Paul S. Ryan, vice president of litigation at government watchdog Common Cause, pointed out that the laws surrounding lobbying for pardons specifically are fuzzy, and before Trump’s final months relatively untested. But he also noted that a number of Trump lobbyists saw fit to disclose that work.
“Other lobbyists tied to Trump have reported massive income lobbying the administration for pardons. Any failure by Whitaker to disclose hundreds of thousands of dollars received to lobby the Trump administration warrants close scrutiny,” Ryan told The Daily Beast.
Neither Whitaker nor FreedomWorks replied to requests for comment.
The arrangement also raises questions about Whitaker’s still-fresh relationships to Justice Department officials and Trump himself, who passed over Deputy AG Rod Rosenstein when he gave Whitaker the top job in November 2019.
The appointment was riddled with controversy over its constitutionality and Whitaker’s own qualifications, as well as the influence Trump was trying to exert over Robert Mueller’s special investigation. Whitaker helmed the department through the final stages of the Mueller probe, but his main credentials for that job seemed to be that he had served for two years as chief-of-staff to Trump’s first attorney general, Jeff Sessions.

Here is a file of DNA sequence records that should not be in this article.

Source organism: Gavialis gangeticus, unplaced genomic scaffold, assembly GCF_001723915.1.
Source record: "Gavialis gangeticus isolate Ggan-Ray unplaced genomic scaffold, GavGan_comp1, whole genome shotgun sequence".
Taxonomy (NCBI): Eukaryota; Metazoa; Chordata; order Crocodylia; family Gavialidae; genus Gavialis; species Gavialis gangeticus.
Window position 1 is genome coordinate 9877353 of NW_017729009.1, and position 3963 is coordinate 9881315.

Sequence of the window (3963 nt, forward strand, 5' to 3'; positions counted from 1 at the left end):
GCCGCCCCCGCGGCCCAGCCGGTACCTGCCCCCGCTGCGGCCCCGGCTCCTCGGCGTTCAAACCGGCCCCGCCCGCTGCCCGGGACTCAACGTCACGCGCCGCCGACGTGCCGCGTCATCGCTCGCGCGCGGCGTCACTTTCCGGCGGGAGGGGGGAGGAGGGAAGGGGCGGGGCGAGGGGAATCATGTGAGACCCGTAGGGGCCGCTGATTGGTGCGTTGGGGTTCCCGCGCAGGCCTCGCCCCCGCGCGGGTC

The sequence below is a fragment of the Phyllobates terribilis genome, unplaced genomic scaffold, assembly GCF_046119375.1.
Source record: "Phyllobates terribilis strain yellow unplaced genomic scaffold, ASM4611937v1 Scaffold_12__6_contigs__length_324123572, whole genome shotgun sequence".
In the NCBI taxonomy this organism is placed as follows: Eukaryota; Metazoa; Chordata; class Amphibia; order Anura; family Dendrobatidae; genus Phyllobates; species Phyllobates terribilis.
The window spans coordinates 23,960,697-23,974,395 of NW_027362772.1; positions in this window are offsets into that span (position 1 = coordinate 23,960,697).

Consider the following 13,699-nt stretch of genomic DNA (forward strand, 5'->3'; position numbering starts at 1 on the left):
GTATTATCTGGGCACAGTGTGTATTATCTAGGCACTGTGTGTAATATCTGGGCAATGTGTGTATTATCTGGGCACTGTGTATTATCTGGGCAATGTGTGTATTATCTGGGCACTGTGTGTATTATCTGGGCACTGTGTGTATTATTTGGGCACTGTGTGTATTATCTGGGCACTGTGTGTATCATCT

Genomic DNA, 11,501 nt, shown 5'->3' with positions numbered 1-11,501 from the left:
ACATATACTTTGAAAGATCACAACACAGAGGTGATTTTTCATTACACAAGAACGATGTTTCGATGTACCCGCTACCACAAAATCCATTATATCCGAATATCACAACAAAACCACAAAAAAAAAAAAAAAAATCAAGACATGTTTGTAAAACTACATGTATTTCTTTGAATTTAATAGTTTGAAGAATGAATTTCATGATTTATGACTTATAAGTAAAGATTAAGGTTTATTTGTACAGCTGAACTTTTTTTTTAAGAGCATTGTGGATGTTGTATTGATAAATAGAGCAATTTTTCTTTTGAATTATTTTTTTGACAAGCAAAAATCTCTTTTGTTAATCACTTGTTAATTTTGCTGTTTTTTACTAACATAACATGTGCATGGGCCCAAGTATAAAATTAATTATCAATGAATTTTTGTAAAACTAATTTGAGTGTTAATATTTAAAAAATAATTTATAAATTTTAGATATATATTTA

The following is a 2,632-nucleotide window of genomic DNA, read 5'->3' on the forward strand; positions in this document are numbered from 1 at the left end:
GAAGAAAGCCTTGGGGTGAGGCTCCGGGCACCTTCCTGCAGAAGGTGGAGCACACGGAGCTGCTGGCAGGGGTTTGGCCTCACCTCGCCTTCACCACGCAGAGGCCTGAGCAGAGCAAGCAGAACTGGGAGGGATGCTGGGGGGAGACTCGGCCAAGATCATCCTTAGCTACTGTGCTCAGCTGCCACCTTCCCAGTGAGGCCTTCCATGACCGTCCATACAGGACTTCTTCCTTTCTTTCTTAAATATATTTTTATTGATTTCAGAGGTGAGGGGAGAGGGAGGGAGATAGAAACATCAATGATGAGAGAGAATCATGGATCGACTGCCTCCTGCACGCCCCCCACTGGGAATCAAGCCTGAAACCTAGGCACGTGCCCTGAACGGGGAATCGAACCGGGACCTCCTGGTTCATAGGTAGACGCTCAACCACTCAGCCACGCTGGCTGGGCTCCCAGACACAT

That tenure actually meant that Whitaker’s time at the DOJ almost perfectly overlapped with the conviction and sentencing in one of his successful clemency bids.
In September 2017, a jury found Daniela Gozes-Wagner guilty of fraud and money laundering for her role in a Russian company’s multimillion-dollar Medicare and Medicaid fraud scheme. Whitaker had been appointed chief-of-staff to Sessions the previous week.
Gozes-Wagner was later sentenced to 20 years in prison and ordered to pay $15.2 million in restitution. It was the harshest punishment in the case, though a number of circumstances complicated the company’s prosecution, including guilty pleas, government cooperation, and an incapacitating suicide attempt. Whitaker left the DOJ two days prior to the sentencing.
Still, it’s unclear whether FreedomWorks itself saw any return on its investment in Whitaker.
According to the group’s website, AFI advocated for clemency on behalf of more than 30 people. Many were women and people of color, and the site lists several convictions related to drug offenses. But the site identifies only three successful applications, and the list does not include Gozes-Wagner or Odzer.